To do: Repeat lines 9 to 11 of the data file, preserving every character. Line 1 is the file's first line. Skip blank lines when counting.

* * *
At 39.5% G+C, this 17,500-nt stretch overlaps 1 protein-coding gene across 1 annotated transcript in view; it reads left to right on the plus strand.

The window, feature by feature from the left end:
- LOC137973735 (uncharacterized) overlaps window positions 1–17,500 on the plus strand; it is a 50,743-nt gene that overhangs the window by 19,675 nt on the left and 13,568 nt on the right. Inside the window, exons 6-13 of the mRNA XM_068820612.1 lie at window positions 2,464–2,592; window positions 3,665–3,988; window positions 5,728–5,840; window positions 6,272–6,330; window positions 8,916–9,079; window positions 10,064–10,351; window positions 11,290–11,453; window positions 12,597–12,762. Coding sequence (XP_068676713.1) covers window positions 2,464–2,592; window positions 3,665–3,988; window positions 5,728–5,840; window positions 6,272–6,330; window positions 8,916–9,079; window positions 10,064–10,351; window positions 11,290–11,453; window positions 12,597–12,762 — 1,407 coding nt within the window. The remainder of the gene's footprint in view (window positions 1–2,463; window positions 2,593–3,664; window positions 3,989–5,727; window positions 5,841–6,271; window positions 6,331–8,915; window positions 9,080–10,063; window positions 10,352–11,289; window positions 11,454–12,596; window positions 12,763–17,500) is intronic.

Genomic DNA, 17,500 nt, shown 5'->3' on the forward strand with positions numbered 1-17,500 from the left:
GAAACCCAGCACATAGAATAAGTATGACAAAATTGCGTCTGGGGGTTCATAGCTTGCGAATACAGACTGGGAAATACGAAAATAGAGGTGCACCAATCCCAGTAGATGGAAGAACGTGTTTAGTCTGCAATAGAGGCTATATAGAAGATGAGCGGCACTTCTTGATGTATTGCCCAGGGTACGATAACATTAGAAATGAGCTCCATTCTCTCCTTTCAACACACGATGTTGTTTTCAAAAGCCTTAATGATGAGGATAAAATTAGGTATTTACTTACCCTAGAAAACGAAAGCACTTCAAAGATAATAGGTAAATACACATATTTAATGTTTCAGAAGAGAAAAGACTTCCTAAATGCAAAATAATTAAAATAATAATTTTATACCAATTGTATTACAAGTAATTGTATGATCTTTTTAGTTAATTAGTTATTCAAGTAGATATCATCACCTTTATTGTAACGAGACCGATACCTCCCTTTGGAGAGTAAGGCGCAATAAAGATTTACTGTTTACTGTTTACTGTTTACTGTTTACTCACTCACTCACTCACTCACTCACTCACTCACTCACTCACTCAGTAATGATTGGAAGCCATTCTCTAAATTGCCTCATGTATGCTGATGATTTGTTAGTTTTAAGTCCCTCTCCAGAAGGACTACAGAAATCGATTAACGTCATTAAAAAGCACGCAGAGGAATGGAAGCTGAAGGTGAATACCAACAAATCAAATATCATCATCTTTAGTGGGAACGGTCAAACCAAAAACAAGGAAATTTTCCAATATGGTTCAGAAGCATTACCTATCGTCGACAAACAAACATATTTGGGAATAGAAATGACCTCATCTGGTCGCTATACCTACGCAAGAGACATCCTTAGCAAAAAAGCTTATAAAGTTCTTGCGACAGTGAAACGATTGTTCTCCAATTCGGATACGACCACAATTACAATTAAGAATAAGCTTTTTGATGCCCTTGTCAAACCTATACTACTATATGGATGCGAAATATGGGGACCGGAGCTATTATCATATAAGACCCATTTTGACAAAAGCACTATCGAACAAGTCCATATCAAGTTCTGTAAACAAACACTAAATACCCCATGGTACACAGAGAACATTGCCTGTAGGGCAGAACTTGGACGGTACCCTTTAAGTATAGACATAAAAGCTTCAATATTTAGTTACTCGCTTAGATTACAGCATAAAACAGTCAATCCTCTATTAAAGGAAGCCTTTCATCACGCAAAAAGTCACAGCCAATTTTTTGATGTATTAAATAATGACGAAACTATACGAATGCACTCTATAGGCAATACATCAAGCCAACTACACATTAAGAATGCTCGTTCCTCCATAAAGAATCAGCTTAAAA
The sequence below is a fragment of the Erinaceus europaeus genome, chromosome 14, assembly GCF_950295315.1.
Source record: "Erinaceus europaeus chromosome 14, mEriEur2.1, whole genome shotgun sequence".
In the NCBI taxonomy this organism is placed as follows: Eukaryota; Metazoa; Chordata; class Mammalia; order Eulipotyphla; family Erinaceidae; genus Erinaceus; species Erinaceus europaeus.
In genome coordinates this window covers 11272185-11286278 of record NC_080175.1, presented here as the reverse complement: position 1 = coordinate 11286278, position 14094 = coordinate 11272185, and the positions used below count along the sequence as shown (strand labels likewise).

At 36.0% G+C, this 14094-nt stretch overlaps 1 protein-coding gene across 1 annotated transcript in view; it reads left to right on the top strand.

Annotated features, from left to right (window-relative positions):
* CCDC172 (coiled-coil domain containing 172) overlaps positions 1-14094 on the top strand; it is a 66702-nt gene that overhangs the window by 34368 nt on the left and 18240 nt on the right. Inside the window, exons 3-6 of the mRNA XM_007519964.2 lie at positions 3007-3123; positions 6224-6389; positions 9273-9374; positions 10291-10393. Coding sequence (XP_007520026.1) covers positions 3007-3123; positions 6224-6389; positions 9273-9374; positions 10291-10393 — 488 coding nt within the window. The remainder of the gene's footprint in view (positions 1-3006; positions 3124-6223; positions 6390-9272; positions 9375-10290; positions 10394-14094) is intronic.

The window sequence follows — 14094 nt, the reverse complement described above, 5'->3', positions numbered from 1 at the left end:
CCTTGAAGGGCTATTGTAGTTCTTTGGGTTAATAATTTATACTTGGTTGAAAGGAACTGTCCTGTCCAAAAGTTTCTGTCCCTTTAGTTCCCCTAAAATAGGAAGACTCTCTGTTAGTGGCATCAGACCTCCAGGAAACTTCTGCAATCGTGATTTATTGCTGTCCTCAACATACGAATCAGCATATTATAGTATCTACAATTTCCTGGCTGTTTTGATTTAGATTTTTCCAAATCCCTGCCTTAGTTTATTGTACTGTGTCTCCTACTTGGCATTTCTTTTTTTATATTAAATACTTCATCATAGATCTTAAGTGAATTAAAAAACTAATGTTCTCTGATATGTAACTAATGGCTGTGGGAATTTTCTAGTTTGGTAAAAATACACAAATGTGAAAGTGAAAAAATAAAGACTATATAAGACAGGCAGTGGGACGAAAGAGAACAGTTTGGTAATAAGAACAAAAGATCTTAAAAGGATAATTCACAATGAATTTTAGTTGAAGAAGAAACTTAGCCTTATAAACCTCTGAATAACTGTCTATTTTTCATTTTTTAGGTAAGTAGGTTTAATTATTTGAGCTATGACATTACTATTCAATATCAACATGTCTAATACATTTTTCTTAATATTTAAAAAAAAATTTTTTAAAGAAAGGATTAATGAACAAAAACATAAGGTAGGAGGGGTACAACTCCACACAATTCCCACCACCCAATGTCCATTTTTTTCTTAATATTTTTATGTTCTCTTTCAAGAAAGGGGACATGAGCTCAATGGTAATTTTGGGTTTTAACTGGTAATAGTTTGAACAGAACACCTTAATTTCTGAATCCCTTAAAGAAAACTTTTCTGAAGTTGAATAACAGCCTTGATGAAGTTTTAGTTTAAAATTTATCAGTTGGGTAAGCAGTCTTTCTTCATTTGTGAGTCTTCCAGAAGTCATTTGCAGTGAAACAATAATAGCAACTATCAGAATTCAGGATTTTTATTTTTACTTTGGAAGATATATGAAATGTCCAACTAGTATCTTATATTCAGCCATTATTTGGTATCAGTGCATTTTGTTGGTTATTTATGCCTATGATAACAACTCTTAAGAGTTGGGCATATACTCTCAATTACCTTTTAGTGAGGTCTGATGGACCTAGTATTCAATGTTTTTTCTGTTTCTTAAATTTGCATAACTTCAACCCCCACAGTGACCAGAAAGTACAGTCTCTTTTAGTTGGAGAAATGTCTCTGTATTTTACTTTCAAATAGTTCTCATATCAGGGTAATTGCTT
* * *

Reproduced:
In genome coordinates this window covers 11272185-11286278 of record NC_080175.1, presented here as the reverse complement: position 1 = coordinate 11286278, position 14094 = coordinate 11272185, and the positions used below count along the sequence as shown (strand labels likewise).

At 36.0% G+C, this 14094-nt stretch overlaps 1 protein-coding gene across 1 annotated transcript in view; it reads left to right on the top strand.

Annotated features, from left to right (window-relative positions):